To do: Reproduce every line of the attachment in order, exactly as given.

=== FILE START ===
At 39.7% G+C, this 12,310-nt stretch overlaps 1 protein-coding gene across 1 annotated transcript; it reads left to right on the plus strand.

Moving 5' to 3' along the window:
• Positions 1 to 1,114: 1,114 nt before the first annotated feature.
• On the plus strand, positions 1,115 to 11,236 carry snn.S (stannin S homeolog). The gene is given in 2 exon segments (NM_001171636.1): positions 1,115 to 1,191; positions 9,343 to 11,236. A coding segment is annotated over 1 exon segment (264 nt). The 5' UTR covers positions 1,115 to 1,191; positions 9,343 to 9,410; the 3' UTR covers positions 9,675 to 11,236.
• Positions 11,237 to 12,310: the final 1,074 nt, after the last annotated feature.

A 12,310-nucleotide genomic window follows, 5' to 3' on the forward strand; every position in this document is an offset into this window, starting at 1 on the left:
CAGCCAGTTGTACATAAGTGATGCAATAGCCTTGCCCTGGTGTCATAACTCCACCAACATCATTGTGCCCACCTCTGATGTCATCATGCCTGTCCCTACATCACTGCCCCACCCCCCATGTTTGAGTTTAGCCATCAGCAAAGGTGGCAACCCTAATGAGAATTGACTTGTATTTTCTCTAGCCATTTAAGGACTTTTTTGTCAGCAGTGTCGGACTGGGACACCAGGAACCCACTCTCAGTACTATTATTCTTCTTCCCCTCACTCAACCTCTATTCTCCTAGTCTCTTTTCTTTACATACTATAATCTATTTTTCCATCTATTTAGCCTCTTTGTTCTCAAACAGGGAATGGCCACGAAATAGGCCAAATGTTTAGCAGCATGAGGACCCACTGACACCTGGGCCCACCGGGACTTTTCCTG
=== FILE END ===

At 39.7% G+C, this 12,310-nt stretch overlaps 1 protein-coding gene across 1 annotated transcript; it reads left to right on the plus strand.

Moving 5' to 3' along the window:
• Positions 1 to 1,114: 1,114 nt before the first annotated feature.
• On the plus strand, positions 1,115 to 11,236 carry snn.S (stannin S homeolog). The gene is given in 2 exon segments (NM_001171636.1): positions 1,115 to 1,191; positions 9,343 to 11,236. A coding segment is annotated over 1 exon segment (264 nt). The 5' UTR covers positions 1,115 to 1,191; positions 9,343 to 9,410; the 3' UTR covers positions 9,675 to 11,236.
• Positions 11,237 to 12,310: the final 1,074 nt, after the last annotated feature.

A 12,310-nucleotide genomic window follows, 5' to 3' on the forward strand; every position in this document is an offset into this window, starting at 1 on the left:
CAGCCAGTTGTACATAAGTGATGCAATAGCCTTGCCCTGGTGTCATAACTCCACCAACATCATTGTGCCCACCTCTGATGTCATCATGCCTGTCCCTACATCACTGCCCCACCCCCCATGTTTGAGTTTAGCCATCAGCAAAGGTGGCAACCCTAATGAGAATTGACTTGTATTTTCTCTAGCCATTTAAGGACTTTTTTGTCAGCAGTGTCGGACTGGGACACCAGGAACCCACTCTCAGTACTATTATTCTTCTTCCCCTCACTCAACCTCTATTCTCCTAGTCTCTTTTCTTTACATACTATAATCTATTTTTCCATCTATTTAGCCTCTTTGTTCTCAAACAGGGAATGGCCACGAAATAGGCCAAATGTTTAGCAGCATGAGGACCCACTGACACCTGGGCCCACCGGGACTTTTCCTG